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Re: Proposal for openldap project financing.
I think you have this funding thing a bit backwards.
Generally, one figures out (a) what they want to do,
then (b) how much it will cost to do that (revising
(a) so that (b) is reasonable), then (c) figures out
how to cover the costs (possible rethinking (a) and
(b) to achieve (c)).
At present, as the OpenLDAP Project is an organized
activity of the OpenLDAP Foundation and, as such, the
Foundation covers all of the expenses of the Project.
The Foundation's funding is quite stable and sufficient
to cover its and the Project's current expenses.
If you want to propose that the Project do something in
addition to what it's currently doing, you should write
a proposal for what you want it to do and submit that
to the OpenLDAP Core Team <email@example.com>. If
you want to propose that the Foundation fund
something (or you want to fund something through the
Foundation), you should contact the Foundation through
(as both Chief Architect of the OpenLDAP Project and
Executive Director of the OpenLDAP Foundation)
At 06:41 AM 4/15/2004, firstname.lastname@example.org wrote:
>I have some personal interest in seeing the openLDAP go into the same league with "apache", or "samba" projects, and for this it's important to have a steady flow of $$/??.
>The other day I cought myself thinking about the problem of assuring the good financial basis for openLDAP project, and I think I may have something usefull for you. There is no good list for "project organisation", so I'll drop it here in the hope it may be usefull.
>First a short analysis:
>1) Who is making $$ on openLDAP?
>This one is simple: the only way to make money on an open source server system is by providing service around it. Most big service providers have their own directory solutions, so I presume we generally talk about relatively small service providers that are specialised in Open Source solutions.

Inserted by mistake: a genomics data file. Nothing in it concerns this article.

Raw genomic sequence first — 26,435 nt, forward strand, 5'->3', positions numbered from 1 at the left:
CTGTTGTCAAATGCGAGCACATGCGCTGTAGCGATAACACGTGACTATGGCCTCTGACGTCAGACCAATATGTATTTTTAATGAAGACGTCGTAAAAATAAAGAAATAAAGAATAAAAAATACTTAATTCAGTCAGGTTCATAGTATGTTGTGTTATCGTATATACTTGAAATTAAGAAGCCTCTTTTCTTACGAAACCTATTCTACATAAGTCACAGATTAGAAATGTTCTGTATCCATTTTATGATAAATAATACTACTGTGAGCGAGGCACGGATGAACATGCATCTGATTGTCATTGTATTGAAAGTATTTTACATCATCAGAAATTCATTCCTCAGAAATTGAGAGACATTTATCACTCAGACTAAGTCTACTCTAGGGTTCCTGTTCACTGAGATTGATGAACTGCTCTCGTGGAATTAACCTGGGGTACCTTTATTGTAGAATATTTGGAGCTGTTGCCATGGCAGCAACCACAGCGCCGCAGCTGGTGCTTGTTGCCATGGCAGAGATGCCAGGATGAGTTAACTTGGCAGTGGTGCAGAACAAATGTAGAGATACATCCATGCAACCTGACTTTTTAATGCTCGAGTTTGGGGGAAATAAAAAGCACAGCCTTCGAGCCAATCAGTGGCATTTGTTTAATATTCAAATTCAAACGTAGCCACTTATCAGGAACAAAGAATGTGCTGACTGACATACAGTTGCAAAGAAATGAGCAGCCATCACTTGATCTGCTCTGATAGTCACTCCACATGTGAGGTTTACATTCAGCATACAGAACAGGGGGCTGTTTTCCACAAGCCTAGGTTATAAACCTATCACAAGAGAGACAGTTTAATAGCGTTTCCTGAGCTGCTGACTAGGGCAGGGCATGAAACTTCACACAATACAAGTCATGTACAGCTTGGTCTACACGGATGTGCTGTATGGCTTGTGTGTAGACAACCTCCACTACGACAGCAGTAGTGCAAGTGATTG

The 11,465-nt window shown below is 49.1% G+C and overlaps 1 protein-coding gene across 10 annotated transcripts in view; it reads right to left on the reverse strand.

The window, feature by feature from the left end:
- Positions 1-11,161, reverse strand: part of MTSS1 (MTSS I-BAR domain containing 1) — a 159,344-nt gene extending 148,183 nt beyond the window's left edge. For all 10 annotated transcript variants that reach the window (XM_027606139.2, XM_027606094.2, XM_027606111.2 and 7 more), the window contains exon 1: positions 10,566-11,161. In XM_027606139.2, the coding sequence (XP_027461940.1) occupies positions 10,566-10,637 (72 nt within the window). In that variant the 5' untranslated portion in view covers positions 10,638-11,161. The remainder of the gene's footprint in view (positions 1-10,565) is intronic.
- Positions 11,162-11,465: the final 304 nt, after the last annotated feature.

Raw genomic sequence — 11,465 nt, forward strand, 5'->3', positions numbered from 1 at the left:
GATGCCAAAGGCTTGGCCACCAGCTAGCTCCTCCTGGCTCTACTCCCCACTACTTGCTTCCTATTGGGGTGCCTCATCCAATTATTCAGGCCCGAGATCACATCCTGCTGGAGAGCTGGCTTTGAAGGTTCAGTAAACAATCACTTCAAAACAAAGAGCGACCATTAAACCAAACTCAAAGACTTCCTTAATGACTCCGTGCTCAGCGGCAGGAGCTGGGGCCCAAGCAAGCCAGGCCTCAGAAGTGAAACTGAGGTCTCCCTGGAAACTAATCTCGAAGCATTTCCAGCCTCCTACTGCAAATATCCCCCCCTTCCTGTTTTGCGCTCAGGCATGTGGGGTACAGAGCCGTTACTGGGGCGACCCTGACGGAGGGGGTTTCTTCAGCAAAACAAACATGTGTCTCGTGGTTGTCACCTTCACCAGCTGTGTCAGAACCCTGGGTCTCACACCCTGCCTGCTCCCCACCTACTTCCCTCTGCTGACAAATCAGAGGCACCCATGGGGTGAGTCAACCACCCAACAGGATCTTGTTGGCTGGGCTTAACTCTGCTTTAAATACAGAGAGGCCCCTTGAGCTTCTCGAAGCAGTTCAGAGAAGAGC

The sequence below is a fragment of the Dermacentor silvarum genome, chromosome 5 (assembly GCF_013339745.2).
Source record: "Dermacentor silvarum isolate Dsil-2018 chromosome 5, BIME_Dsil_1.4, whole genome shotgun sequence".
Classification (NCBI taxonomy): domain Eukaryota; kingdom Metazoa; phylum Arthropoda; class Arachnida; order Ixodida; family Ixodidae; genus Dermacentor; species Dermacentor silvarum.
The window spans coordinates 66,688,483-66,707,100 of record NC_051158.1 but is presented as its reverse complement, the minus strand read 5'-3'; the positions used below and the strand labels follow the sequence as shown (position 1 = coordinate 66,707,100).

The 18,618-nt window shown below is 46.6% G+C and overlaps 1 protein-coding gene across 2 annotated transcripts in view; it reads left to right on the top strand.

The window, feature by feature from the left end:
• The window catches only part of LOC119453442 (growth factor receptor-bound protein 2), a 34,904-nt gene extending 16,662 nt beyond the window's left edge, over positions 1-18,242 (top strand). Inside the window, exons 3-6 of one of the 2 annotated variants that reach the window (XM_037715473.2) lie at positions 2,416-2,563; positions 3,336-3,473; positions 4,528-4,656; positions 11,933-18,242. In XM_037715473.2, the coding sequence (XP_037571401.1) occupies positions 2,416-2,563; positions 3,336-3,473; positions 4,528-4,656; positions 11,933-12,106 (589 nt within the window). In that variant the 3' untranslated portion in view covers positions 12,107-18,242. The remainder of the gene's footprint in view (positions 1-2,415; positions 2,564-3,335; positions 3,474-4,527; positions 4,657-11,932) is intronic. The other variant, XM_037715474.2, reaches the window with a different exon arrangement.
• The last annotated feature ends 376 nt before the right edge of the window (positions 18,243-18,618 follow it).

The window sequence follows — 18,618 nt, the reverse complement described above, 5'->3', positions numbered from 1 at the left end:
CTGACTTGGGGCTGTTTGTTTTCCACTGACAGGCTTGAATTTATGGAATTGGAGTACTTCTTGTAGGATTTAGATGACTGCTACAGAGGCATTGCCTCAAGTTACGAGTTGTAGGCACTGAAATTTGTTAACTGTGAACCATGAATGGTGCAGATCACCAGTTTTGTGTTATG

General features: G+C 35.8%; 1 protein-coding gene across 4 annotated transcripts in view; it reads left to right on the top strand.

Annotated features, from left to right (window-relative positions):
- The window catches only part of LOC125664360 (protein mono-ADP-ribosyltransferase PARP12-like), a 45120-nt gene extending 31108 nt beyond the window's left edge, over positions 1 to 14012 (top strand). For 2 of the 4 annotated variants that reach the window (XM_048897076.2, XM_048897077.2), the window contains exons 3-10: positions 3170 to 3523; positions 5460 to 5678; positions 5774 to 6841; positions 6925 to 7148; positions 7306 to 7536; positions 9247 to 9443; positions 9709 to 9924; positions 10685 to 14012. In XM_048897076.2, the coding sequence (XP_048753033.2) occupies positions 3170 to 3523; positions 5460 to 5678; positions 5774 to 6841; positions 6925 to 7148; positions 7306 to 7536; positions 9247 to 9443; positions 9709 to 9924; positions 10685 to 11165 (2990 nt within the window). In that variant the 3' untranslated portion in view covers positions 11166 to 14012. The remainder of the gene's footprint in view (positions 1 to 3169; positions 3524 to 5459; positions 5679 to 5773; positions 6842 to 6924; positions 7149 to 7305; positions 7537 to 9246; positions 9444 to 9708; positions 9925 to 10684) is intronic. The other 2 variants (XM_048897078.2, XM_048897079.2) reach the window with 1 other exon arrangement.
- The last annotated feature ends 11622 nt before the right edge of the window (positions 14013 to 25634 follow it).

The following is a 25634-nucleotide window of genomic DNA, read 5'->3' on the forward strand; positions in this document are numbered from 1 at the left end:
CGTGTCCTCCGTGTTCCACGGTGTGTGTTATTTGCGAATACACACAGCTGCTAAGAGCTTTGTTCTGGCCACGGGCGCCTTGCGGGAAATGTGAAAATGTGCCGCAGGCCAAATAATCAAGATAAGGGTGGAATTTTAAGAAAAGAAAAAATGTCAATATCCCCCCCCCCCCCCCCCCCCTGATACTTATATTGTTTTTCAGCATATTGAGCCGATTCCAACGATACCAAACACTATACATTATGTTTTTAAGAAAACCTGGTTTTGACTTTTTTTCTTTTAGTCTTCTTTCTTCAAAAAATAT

>2) Who are the end users?
>As far as I can see, LDAP is a typical backend system, and thus relatively uninteresting for "consumers". Typical users will thus be the companies/organisations/universities. In particular, SoHO segment may be interested in using the openLDAP, and actually paying for the service, if:
> a) The total price needed to set up and run the system is significantly lower than it would be with Microsoft solution.
> b) They can easily find a trustworthy service provider in the neigboorhood.
> c) They can be assured that many other people use the same solution
>3) What about the big companies?
>The situation is similar to SoHO, but big companies will be particularly interested in a service provider that can offer high quality 24/7 support on all the relevant locations. This means either one big service company (usual story), or a well organised network of smaller providers (possible, but I'm not aware of such networks). A losely connected network of "certified" service providers may also do in some cases.
>4) How can we assure that part of the $$ that flows around openLDAP actually ends up in the project?
>Now this is an interesting point. You can rest assured that many of the folks who sell services around openLDAP have a generally positive feelings towards the project, may contribute with coding/testing, but most of them still wan't give any $$ back unless they see some direct benifits for their business. End users are even more fun - some of them may be ready to act as small "sponsors" of some kind, but most just expect that "someone else" will pay for the development (they will happily pay for the services though!).